7 Nov 2009

Odysseus, Uthuze and Utnapishtim

I've been dwelling the past few days on the origin of Etruscan words. Many words appear to be of Doric origin and then there are even older loanwords, it seems, showing Anatolian IE, West Semitic and Egyptian influence. On the topic of the origin of the Etruscan name, Uθuze (''ET Cy G.1'' and ''OI G.39''), we need only look to a borrowing from Greek Ὀδυσσεύς 'Odysseus'. Or so it seems.

Now, please forgive me, my readers, if I should tread on something that's already understood by everyone but me. However, on closer inspection of the aforementioned Greco-Etruscan connection, even if we should say that the name was borrowed from a Greek vocative form Odusseu, we can see that Greek voiced, unaspirated /d/ doesn't nicely become a voiceless aspirated /tʰ/ at all. We should rather expect Etruscan plain t. And thus, we trek through yet another etymological safari hunt.

Upon investigating the origin of Odysseus, we may find that the origin is spoken of vaguely as "uncertain". As far as I'm concerned, uncertain is one of the most disgusting words in the English language because it's such a common excuse for intellectual laziness. Why is it uncertain? Must it truly be uncertain?

In the Etruscan form, I can't help but be idly amused by Uθ- at the beginning which strongly reminds me of Sumerian utu 'sun'. This combined with a free-word association with Utnapishtim, the legendary Babylonian survivor of the World Flood, evokes a Sumerian name Utu-zi 'Life-breath of the sun' being readapted to Ut-napishtim (napishtim = 'life, breath') but still written in script using the Sumerograms UD-ZI[1]. Things get complicated if we consider that the other corresponding Sumerian name normally cited, Zi-ud-sura, may be a "re-borrowing". That is to say, Sumerian Utu-zi 'Life-breath of the sun' would have become a partial calque Ut(a)-napishtim which would be reinterpreted by scribes and priests to mean 'he found (uta-) life-breath (napishtim)' (nb. the replacement of Sum. utu 'sun' with Bab. ūta 'found') and thus back into Sumerian with the reformulated Zi-ud-sura 'Life of long days', now implying a character who has found immortality. Odysseus' relationships to an underlying sun-god motif have already been noted in literature which is what made my synapses fire in the first place.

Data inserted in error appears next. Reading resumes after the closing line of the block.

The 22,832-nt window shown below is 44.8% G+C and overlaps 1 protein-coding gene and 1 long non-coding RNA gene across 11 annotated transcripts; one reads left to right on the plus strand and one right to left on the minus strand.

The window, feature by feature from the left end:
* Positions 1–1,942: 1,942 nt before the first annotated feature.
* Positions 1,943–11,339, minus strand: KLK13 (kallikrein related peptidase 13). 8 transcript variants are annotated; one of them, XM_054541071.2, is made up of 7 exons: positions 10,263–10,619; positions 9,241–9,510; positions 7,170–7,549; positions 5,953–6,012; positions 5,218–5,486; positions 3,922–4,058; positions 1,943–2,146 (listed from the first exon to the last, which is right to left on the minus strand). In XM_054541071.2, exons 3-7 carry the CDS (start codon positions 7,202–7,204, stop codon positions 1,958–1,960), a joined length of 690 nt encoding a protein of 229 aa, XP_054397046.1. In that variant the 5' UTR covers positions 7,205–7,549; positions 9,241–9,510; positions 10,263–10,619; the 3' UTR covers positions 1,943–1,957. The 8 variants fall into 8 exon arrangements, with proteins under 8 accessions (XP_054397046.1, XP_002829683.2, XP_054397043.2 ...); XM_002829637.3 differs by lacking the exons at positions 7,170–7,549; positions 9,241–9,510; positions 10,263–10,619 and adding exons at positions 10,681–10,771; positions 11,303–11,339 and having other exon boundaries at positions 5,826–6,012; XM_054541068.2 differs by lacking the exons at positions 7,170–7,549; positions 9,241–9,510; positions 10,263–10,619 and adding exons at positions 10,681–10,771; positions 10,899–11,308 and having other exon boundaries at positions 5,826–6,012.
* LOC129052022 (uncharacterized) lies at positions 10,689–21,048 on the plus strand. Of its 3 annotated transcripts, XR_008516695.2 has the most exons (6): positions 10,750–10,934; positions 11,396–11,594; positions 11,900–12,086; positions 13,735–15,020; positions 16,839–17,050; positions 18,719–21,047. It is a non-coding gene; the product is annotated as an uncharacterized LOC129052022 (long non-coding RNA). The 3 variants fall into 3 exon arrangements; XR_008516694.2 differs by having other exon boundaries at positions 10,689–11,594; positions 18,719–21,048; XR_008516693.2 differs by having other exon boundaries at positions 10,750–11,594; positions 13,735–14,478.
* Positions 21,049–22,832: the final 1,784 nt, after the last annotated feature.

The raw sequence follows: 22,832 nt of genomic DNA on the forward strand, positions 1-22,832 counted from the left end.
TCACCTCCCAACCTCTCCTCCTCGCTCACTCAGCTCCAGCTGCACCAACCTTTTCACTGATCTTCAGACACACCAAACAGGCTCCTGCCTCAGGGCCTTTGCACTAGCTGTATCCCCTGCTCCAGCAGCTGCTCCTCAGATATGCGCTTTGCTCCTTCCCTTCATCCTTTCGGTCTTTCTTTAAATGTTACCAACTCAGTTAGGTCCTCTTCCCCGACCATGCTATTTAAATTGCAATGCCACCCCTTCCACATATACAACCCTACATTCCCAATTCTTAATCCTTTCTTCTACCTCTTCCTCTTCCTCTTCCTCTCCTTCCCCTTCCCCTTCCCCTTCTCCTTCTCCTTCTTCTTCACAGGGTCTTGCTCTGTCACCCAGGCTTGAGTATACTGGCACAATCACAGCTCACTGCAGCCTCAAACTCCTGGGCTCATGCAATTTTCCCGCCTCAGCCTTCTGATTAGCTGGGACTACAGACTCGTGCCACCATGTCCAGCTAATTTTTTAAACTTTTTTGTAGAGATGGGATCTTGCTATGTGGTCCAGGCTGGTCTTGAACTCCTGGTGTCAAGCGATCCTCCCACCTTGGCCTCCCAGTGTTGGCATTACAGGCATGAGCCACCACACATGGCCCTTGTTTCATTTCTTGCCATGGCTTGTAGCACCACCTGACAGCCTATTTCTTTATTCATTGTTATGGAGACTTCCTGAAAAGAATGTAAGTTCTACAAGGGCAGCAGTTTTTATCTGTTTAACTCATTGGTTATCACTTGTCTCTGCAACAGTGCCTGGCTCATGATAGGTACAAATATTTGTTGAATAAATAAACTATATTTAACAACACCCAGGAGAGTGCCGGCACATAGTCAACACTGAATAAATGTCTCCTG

So I now wonder if this Sumerian name Utuzi reached Anatolia and the Aegean by the second millenium BCE in order to better explain the source of the Greek and Etruscan names.

[1] It seems that the journal Kairo (1987) has beaten me to the punch on that one (see link).

1 comment:

  1. Zi-ud-sura looks a bit like Zarathushtra. Just saying it, probably doesn't mean anything particular.